15 AUGUST 2016
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Don’t worry if you can’t understand the current rash of industrial unrest on the trains. You are not alone. Unless you’re Jeremy Corbyn, the remarkable coincidence of a strike on Southern Railway, now in abeyance while the two sides have a chat, being followed by the threat of similar assaults on Eurostar and Virgin East Coast, and possibly more, beggars belief.
Some of that seemed to be sinking in as of Friday, when the RMT and TSSA unions said the planned action at Eurostar was being suspended “to allow further talks” but a roll-call compiled yesterday (Sunday) of actual and possible disputes still makes depressing reading.
As things stand, Southern, which seems to have been the catalyst, could be facing more action in the future. Separately, Gatwick Express has a threat hanging over it next month, as do Great Northern and Thameslink.
Virgin Trains has been told of a possible strike at the end of this week while Eurostar could yet face disruption by the RMT on 27-29 August and by the TSSA on 28-29 August.
The RMT said last week’s suspension of its strike action was to allow "further, detailed negotiations after some progress in talks". It maintained however that the current dispute “remains live at this time".
Those with long memories will recognise all this as reminiscent of the 1970s and 80s. Some might even have thought changes of attitude on both sides, management and unions, in the intervening years might mean it did not have to happen again.
Something has clearly gone wrong and again it is the consumer caught in the middle. Faced with the threat of a strike, even if it doesn’t materialise, customers contemplating journeys, especially those planning business trips or family holidays, have to assess whether to cancel or keep their bookings in place and face losing their money.
Virgin Trains, where there has been a strike ballot although no strike has yet been called, has responded by reassuring customers it will run a full timetable during any RMT action, leading to predictable cries of “scab managers”.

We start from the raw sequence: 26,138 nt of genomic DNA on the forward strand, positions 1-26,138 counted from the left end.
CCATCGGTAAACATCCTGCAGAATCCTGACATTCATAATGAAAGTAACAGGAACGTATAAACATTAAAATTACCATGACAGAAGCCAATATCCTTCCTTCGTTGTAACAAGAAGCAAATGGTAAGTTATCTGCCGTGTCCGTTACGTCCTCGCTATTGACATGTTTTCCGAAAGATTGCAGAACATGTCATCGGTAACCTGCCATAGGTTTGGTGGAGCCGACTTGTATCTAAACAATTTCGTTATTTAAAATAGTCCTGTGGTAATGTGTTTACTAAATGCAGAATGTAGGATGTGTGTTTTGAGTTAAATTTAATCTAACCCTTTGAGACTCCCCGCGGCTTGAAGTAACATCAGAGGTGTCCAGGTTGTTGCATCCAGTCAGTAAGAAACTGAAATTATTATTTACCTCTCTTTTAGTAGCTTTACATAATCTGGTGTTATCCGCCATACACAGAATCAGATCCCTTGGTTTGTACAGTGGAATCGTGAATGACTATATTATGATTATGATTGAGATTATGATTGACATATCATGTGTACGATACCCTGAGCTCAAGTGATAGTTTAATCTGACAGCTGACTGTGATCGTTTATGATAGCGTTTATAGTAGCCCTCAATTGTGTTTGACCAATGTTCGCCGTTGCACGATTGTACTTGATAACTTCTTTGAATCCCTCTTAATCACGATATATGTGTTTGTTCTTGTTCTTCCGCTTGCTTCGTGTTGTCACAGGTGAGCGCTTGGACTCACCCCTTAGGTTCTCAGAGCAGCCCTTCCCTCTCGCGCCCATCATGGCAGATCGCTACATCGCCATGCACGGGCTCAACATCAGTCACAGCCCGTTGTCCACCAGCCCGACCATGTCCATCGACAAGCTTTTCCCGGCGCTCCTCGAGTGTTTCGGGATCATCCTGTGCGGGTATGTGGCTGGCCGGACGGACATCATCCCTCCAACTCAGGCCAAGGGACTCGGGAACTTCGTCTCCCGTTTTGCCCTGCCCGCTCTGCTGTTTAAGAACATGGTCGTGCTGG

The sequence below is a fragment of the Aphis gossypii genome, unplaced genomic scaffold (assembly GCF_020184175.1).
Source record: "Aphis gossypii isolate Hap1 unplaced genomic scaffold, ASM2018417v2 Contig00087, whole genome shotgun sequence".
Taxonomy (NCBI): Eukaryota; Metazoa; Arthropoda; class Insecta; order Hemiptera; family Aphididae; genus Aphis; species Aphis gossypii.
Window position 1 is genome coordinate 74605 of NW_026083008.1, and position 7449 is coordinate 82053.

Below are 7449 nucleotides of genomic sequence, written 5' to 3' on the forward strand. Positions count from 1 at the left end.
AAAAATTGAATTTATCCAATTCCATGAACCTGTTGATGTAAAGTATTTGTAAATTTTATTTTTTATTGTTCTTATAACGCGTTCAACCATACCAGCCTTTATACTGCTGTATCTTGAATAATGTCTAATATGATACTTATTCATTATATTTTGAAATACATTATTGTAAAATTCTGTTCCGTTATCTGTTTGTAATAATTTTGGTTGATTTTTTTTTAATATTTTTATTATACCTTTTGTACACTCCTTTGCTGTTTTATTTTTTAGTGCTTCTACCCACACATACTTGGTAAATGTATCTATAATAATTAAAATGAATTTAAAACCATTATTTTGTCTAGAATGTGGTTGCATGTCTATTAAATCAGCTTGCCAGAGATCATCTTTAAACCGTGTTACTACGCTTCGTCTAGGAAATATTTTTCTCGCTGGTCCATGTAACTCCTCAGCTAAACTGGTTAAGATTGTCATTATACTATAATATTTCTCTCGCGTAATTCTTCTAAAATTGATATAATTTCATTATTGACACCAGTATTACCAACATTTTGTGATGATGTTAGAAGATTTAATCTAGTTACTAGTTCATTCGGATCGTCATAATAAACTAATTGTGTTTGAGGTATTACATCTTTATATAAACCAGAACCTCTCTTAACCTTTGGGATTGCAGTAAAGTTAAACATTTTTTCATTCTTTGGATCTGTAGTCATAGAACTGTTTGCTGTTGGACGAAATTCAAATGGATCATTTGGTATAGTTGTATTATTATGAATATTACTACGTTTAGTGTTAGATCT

Some commentators have suggested the unions’ apparent new militancy is a reaction to Brexit and a desire to protect the workers’ rights clauses in EU legislation which will no longer apply to the UK after we leave. Some see it as a test of the new government’s nerve.
And so on.
What is clear is that passengers, now facing a fares increase this week, are getting increasingly fed up. Union members aren’t the only ones who can hold demos outside stations.
Sounds like a case for the head-bangers to us.
As in, take both sides and bang their heads together until a solution is found. Enough is enough.
All comments are filtered to exclude any excesses but the Editor does not have to agree with what is being said. 100 words maximum
David Bentley, United Kingdom
When they’re striking over who should operate the doors it is time to re-evaluate the right to strike altogether. As for ‘Blame it on the Brexit,’ you are right. There is a concerted attempt to overturn democracy in this country right now and the unions are as much a part of it as the likes of Lammy, Geldof, Owen Smith and those from our business who won’t let sleeping dogs lie. They know who are they.
Jonathan Roberts, UK
A detailed analysis of the causes of Southern’s problem can be read here: http://www.londonreconnections.com/2016/railway-roulette/ Unfortunately this is not a simple, single issue.